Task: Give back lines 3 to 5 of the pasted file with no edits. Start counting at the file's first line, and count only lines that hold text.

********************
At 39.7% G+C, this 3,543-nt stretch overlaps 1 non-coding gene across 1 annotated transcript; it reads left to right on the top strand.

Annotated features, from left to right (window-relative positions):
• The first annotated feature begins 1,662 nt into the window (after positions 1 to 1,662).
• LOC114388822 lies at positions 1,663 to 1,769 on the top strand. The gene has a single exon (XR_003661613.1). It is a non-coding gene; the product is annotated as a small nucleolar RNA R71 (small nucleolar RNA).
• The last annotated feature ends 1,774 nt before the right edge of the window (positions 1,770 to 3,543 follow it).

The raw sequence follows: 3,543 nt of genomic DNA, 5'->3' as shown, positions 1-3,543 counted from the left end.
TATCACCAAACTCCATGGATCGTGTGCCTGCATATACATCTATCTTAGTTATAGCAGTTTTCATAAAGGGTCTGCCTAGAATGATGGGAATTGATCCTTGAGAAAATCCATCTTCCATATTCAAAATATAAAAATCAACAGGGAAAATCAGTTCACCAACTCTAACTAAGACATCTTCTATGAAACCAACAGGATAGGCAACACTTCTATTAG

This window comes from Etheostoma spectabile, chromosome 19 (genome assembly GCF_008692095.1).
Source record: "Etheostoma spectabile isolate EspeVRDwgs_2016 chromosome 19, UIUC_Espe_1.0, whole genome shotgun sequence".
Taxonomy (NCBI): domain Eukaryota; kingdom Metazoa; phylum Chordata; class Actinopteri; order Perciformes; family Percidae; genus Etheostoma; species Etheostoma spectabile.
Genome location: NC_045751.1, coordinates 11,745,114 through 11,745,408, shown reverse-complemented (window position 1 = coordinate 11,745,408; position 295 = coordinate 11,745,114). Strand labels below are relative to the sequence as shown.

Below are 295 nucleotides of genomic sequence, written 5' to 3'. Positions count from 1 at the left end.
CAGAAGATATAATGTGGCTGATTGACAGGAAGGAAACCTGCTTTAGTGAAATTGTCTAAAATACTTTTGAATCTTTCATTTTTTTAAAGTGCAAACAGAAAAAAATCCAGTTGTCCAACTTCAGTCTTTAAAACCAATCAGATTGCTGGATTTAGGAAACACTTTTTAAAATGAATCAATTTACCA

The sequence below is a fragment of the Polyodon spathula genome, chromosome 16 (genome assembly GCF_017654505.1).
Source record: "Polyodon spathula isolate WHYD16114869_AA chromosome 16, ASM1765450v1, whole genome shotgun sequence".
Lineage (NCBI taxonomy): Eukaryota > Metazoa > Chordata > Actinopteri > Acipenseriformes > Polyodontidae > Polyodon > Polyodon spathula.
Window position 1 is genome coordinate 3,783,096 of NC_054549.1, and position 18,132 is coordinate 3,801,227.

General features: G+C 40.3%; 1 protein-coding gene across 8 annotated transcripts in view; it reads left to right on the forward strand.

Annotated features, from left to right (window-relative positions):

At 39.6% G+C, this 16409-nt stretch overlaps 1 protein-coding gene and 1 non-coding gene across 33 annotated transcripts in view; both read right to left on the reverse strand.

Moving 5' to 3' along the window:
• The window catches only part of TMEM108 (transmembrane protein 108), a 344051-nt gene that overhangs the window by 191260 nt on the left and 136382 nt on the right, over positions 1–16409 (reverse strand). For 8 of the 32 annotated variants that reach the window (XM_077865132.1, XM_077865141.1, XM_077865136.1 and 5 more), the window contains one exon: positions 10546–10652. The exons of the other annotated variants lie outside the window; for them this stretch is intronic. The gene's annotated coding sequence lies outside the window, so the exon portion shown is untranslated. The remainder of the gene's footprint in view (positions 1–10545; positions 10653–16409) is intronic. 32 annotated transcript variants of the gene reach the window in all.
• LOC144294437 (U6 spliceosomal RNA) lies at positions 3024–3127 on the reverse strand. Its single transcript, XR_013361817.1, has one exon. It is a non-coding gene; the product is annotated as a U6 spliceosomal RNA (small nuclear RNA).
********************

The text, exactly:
• The first annotated feature begins 1,662 nt into the window (after positions 1 to 1,662).
• LOC114388822 lies at positions 1,663 to 1,769 on the top strand. The gene has a single exon (XR_003661613.1). It is a non-coding gene; the product is annotated as a small nucleolar RNA R71 (small nucleolar RNA).
• The last annotated feature ends 1,774 nt before the right edge of the window (positions 1,770 to 3,543 follow it).